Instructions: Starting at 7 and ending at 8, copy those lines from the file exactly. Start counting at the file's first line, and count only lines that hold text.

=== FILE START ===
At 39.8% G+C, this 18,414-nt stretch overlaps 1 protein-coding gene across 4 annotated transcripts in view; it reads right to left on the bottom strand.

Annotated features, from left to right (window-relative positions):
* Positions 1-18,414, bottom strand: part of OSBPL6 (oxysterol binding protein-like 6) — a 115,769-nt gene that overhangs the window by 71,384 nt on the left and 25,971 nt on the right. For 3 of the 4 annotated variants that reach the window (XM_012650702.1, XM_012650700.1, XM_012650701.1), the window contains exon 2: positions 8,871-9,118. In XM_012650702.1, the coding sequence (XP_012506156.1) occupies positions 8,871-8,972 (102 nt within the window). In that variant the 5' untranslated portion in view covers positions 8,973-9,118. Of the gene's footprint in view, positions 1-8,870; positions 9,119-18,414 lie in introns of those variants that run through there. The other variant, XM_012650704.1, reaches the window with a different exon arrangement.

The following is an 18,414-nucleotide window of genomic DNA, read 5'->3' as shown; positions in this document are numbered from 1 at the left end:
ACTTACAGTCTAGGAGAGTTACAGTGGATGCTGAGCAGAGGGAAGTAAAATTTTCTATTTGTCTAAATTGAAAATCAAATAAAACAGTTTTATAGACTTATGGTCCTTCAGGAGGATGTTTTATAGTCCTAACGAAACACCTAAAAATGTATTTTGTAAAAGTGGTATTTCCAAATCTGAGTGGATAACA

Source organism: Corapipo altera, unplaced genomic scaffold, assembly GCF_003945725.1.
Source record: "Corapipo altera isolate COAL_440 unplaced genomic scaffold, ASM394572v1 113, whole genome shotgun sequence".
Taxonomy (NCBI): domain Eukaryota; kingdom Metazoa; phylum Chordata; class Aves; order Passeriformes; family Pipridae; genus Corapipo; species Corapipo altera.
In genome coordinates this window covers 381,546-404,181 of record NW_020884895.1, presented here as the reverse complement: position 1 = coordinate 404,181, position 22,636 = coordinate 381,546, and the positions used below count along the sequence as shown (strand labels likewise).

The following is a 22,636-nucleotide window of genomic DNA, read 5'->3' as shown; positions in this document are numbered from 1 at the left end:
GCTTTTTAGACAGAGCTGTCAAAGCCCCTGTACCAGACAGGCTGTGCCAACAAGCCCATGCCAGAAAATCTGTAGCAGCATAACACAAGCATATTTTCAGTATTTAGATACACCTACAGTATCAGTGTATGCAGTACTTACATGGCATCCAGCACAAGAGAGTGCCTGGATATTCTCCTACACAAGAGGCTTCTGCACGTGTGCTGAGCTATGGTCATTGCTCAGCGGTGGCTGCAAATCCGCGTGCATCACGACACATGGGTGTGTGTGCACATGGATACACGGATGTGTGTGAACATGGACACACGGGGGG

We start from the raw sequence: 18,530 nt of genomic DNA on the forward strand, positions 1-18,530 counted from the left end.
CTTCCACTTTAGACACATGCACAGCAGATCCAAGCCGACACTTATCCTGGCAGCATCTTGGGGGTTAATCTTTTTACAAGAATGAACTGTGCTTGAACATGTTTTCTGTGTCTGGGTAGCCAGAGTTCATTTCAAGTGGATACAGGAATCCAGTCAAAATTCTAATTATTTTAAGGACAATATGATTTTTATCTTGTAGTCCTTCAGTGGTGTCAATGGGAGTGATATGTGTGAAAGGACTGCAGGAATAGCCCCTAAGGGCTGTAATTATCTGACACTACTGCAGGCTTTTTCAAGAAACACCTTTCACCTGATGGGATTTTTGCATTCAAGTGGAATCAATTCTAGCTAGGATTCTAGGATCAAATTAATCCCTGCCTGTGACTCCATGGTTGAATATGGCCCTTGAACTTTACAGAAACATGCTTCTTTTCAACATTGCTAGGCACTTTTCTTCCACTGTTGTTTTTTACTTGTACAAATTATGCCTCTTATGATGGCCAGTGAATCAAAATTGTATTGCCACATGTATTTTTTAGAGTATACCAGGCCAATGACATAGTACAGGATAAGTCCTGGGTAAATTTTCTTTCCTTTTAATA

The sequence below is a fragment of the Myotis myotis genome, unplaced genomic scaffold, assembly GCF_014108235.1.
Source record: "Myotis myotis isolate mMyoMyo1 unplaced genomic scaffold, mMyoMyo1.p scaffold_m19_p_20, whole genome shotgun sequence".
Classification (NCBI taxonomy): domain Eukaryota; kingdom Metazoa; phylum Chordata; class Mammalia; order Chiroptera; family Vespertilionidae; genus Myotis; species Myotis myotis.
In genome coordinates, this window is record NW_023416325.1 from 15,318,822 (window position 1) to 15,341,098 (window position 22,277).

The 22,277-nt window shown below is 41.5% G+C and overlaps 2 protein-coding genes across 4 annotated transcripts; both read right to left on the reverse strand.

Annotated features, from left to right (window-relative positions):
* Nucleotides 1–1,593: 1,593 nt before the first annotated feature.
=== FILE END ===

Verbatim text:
Source record: "Corapipo altera isolate COAL_440 unplaced genomic scaffold, ASM394572v1 113, whole genome shotgun sequence".
Taxonomy (NCBI): domain Eukaryota; kingdom Metazoa; phylum Chordata; class Aves; order Passeriformes; family Pipridae; genus Corapipo; species Corapipo altera.